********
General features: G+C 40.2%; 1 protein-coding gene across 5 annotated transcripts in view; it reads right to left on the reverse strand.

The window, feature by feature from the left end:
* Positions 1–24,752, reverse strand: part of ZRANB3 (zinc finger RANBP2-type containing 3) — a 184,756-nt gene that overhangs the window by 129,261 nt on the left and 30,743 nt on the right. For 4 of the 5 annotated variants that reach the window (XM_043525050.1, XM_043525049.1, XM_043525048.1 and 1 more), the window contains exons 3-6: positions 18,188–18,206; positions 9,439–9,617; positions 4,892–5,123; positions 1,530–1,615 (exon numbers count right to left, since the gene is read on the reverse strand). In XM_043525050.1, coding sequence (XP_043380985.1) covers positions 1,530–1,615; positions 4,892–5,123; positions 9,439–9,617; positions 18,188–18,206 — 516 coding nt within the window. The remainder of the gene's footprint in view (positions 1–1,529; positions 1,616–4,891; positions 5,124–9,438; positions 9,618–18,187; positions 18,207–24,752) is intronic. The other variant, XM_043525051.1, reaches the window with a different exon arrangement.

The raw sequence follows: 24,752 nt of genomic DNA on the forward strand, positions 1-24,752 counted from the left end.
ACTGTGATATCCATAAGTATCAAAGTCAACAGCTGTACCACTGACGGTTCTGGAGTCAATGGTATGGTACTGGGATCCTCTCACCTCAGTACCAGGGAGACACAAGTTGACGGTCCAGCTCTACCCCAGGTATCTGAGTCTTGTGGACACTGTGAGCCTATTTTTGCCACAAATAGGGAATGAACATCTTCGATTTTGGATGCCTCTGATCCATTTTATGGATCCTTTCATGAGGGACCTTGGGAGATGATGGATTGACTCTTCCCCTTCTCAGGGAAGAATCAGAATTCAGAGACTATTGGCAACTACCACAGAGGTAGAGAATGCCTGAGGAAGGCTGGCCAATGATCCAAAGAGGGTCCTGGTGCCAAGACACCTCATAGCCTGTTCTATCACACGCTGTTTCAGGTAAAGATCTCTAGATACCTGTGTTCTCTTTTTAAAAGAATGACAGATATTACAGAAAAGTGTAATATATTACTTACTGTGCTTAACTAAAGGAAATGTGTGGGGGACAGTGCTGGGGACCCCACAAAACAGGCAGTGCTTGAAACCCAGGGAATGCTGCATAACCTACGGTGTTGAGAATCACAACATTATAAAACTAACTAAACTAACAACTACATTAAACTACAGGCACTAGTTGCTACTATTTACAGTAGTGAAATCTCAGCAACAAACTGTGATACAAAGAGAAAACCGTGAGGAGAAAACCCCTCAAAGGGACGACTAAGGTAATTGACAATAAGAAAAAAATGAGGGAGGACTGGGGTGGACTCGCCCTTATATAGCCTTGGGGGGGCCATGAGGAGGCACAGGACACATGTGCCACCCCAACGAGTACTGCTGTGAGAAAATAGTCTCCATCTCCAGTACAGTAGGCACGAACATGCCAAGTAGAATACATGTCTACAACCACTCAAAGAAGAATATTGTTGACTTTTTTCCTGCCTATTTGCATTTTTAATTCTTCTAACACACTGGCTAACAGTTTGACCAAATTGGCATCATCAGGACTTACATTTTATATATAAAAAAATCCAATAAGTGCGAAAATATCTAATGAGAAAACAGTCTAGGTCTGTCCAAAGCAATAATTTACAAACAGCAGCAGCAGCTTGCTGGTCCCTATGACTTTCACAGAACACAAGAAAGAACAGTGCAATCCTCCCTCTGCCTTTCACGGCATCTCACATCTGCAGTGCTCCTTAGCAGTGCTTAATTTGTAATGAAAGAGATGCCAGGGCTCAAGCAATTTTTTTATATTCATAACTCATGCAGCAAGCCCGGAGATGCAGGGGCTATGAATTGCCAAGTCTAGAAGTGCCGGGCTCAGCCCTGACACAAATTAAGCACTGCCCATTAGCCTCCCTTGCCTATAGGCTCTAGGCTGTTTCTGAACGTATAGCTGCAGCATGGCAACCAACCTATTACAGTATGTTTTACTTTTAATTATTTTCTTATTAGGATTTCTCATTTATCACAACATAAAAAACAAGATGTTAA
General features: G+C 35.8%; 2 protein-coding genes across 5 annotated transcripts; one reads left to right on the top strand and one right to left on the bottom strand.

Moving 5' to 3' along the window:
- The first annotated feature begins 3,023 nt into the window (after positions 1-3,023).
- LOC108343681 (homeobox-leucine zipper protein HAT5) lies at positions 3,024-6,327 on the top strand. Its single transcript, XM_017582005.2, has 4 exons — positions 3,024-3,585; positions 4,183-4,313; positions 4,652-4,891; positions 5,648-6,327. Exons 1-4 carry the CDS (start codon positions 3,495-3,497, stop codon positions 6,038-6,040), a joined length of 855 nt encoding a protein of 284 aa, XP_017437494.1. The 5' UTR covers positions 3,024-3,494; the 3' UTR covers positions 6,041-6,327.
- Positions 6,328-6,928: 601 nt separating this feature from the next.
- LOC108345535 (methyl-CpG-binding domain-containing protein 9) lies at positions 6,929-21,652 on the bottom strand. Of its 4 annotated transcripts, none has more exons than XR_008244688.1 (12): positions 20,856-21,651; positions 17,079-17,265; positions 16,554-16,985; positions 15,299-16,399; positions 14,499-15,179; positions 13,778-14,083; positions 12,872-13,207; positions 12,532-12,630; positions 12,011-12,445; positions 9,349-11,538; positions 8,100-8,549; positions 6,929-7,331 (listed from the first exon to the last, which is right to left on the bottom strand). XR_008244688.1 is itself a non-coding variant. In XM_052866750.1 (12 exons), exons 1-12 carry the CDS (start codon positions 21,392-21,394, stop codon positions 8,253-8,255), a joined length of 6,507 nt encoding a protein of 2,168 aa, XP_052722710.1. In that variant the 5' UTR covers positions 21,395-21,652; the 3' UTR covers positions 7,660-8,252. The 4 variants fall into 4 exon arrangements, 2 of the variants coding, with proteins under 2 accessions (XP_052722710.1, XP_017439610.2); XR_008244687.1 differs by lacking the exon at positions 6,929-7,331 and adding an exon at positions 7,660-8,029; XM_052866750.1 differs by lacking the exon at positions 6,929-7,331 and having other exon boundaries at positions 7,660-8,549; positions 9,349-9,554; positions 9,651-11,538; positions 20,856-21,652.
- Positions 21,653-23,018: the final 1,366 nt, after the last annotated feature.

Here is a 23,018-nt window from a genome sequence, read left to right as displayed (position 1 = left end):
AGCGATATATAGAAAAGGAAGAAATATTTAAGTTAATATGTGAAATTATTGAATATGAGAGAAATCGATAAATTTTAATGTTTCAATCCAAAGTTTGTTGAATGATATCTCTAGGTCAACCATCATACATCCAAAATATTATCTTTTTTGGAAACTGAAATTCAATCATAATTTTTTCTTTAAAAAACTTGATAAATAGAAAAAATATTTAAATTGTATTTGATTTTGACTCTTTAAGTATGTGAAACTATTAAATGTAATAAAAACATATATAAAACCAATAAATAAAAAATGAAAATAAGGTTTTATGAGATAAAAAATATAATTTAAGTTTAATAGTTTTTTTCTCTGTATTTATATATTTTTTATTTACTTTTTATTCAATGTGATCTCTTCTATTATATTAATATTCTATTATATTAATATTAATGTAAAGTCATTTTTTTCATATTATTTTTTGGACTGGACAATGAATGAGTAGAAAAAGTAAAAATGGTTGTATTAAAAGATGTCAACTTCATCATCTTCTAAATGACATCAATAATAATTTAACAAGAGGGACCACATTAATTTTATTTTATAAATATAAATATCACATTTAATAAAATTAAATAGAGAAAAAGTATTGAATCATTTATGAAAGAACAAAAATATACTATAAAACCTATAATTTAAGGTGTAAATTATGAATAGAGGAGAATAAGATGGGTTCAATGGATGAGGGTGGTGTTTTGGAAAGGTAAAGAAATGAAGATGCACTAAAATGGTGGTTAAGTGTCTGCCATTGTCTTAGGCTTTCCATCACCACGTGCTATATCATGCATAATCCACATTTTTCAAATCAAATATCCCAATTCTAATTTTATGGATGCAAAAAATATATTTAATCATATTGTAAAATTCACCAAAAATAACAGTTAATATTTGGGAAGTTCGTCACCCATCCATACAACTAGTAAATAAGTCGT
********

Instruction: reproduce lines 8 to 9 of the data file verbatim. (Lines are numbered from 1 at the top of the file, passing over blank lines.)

- The first annotated feature begins 3,023 nt into the window (after positions 1-3,023).
- LOC108343681 (homeobox-leucine zipper protein HAT5) lies at positions 3,024-6,327 on the top strand. Its single transcript, XM_017582005.2, has 4 exons — positions 3,024-3,585; positions 4,183-4,313; positions 4,652-4,891; positions 5,648-6,327. Exons 1-4 carry the CDS (start codon positions 3,495-3,497, stop codon positions 6,038-6,040), a joined length of 855 nt encoding a protein of 284 aa, XP_017437494.1. The 5' UTR covers positions 3,024-3,494; the 3' UTR covers positions 6,041-6,327.